I know pretty much all women get flirted with in this way pretty much all the time. I just don’t leave my little bubble that often, so it doesn’t happen to me that often. But I am also afraid that my love of the world—my wild, intense joy at having a day to spend walking around in a brand new city in the summer sun—was palpable. My heart felt very open today, and how depressing that if you’re putting out open-heart energies you attract crazy dudes.
People who live in cities have a public face that they put on—a blank, impassive, dead stare that repels panhandlers and overly friendly tourists. If I’m in a city for a few days I can get into that routine, but yesterday I didn’t have a city face at all. I was open, very alive and wildly happy. The world will not tolerate this in women who are wearing short dresses.
Why did it have to be dudes, though? (Don’t answer that one.) Why couldn’t cute girls ask me where I got my dress? I could have told them the best story: I got it in Tasmania, at a music festival in the rain and the mist at the very bottom of the world (yes, even at the bottom of the world there are vendors selling cheap China-made dresses).
So, back in New Haven, after the sunbathing and the window shopping I go to a charming little indie coffeeshop for lemonade and computer work at a table outside, and a Yalie prof. comes up to me after a few minutes, saying he is sitting inside and is wondering if it’s too humid to sit outside. And even though he is in this 40s and is interminably blah (fuckin’ chinos and a blue cuffed shirt), he begins blatantly flirting, saying I have an interestingly-shaped face (was that even a compliment?) and asking what I’m studying (“Um, I’m 31. I’m not in school.”) and the whole fucking thing. He was a brain scientist dude…what’s the word? Where you do MRIs on people’s brains and shit? He did that sort of stuff. Eventually I scratched my head and my luscious armpit hair entered the picture and he seemed sufficiently bored with my non-answers (“Where are your ancestors from?” “It doesn’t matter.” “It doesn’t matter in a larger sense, or you’re just saying it shouldn’t matter to me?” “The latter.”) that he drifted away, but not without me telling him my real name for some stupid reason and him saying a whole long thing about gusto and tongues and ick ick ick.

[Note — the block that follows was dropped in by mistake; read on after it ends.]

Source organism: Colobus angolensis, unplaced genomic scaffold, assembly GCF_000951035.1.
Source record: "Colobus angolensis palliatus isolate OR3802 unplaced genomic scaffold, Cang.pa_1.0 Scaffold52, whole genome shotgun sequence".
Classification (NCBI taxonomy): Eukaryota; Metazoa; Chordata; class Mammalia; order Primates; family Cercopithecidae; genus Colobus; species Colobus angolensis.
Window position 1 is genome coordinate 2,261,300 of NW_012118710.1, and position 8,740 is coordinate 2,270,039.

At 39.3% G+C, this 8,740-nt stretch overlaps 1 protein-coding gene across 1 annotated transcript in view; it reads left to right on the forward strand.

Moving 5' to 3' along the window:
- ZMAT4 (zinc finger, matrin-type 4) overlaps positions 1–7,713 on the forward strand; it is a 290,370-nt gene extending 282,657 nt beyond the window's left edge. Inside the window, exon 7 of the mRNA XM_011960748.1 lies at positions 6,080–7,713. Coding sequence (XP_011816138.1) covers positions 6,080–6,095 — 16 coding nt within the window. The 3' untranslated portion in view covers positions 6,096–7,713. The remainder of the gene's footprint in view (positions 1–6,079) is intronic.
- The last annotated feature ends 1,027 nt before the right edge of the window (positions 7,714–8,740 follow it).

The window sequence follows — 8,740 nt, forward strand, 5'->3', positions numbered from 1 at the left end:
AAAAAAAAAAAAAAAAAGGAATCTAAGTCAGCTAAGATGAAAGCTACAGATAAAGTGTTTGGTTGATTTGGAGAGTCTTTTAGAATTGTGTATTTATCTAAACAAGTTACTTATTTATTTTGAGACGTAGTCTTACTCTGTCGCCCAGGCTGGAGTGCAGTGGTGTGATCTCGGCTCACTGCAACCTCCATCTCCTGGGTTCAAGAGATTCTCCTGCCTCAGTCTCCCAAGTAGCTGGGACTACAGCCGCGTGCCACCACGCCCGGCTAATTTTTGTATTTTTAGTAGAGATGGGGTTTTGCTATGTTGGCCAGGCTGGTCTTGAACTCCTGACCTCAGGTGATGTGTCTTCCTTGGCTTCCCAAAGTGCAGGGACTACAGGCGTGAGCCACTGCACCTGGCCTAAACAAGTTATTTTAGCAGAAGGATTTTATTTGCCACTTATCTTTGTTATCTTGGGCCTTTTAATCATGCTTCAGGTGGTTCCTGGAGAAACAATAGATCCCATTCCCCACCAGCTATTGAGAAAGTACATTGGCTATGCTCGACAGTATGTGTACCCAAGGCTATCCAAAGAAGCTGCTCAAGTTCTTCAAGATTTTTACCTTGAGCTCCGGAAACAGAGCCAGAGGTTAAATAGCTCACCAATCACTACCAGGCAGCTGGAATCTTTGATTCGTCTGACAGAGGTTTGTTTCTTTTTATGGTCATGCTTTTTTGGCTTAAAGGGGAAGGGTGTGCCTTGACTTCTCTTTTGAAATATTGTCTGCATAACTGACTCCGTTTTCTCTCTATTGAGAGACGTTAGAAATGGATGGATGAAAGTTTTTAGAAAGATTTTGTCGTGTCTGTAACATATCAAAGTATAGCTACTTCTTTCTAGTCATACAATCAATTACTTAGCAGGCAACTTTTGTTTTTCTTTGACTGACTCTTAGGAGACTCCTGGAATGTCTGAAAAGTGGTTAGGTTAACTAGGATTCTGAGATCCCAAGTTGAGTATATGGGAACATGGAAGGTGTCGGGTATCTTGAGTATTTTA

And we’re beyond the need for feminism, right?
Even though we can’t walk down the street with open hearts and short skirts without dudes jumping into our lives?
*Speaking of: I generally cannot find fault with newish Town Board member Jeff Logan—he was super sweet when he was my nurse when I went to Dr. to get a part to a tick extracted from my back during the Lyme Disease scare a few months ago—but I was more than a little weirded out by the fact that all of the sudden he is apparently obsessed with some New Paltz medical imaging company getting rid of a trailer they apparently shouldn’t be allowed to have that they use for MRI scans (I don’t have the paper in front of me right now for the details). It seems more than a little sketchy that he works at a clinic where MRIs are available [update: maybe not—their website doesn’t mention it], which he comes pretty close to pointing out in the article, even—I’ll toss the quote up here when I get back to my car with the paper in it.
What gives, Jeff?